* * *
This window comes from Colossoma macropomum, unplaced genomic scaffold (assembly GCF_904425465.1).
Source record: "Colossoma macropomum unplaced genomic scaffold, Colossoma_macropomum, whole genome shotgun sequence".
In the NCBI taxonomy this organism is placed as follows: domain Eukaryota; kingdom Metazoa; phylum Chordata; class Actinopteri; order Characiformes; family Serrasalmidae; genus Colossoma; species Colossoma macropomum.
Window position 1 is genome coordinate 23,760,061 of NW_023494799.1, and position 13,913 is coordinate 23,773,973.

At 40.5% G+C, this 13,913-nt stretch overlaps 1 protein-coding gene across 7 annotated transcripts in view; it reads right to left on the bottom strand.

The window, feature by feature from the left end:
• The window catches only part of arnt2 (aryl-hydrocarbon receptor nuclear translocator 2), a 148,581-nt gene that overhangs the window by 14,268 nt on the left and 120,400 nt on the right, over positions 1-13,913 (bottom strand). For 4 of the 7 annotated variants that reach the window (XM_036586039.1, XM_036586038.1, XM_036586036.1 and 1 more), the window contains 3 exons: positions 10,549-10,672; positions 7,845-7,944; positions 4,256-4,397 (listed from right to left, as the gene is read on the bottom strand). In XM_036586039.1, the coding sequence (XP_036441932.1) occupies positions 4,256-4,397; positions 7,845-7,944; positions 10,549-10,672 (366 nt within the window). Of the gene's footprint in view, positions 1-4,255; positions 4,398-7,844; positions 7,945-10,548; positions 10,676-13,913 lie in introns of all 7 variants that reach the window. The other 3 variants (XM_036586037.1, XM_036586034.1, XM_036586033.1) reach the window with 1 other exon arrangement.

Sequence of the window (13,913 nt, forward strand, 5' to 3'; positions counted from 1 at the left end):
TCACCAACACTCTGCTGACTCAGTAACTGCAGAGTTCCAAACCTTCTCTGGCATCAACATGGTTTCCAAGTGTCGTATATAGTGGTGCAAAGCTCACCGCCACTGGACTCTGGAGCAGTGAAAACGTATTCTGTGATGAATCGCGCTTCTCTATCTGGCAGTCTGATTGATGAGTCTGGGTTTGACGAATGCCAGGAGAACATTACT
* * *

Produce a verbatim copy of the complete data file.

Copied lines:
This window comes from Colossoma macropomum, unplaced genomic scaffold (assembly GCF_904425465.1).
Source record: "Colossoma macropomum unplaced genomic scaffold, Colossoma_macropomum, whole genome shotgun sequence".
In the NCBI taxonomy this organism is placed as follows: domain Eukaryota; kingdom Metazoa; phylum Chordata; class Actinopteri; order Characiformes; family Serrasalmidae; genus Colossoma; species Colossoma macropomum.
Window position 1 is genome coordinate 23,760,061 of NW_023494799.1, and position 13,913 is coordinate 23,773,973.

At 40.5% G+C, this 13,913-nt stretch overlaps 1 protein-coding gene across 7 annotated transcripts in view; it reads right to left on the bottom strand.

The window, feature by feature from the left end:
• The window catches only part of arnt2 (aryl-hydrocarbon receptor nuclear translocator 2), a 148,581-nt gene that overhangs the window by 14,268 nt on the left and 120,400 nt on the right, over positions 1-13,913 (bottom strand). For 4 of the 7 annotated variants that reach the window (XM_036586039.1, XM_036586038.1, XM_036586036.1 and 1 more), the window contains 3 exons: positions 10,549-10,672; positions 7,845-7,944; positions 4,256-4,397 (listed from right to left, as the gene is read on the bottom strand). In XM_036586039.1, the coding sequence (XP_036441932.1) occupies positions 4,256-4,397; positions 7,845-7,944; positions 10,549-10,672 (366 nt within the window). Of the gene's footprint in view, positions 1-4,255; positions 4,398-7,844; positions 7,945-10,548; positions 10,676-13,913 lie in introns of all 7 variants that reach the window. The other 3 variants (XM_036586037.1, XM_036586034.1, XM_036586033.1) reach the window with 1 other exon arrangement.

Sequence of the window (13,913 nt, forward strand, 5' to 3'; positions counted from 1 at the left end):
TCACCAACACTCTGCTGACTCAGTAACTGCAGAGTTCCAAACCTTCTCTGGCATCAACATGGTTTCCAAGTGTCGTATATAGTGGTGCAAAGCTCACCGCCACTGGACTCTGGAGCAGTGAAAACGTATTCTGTGATGAATCGCGCTTCTCTATCTGGCAGTCTGATTGATGAGTCTGGGTTTGACGAATGCCAGGAGAACATTACT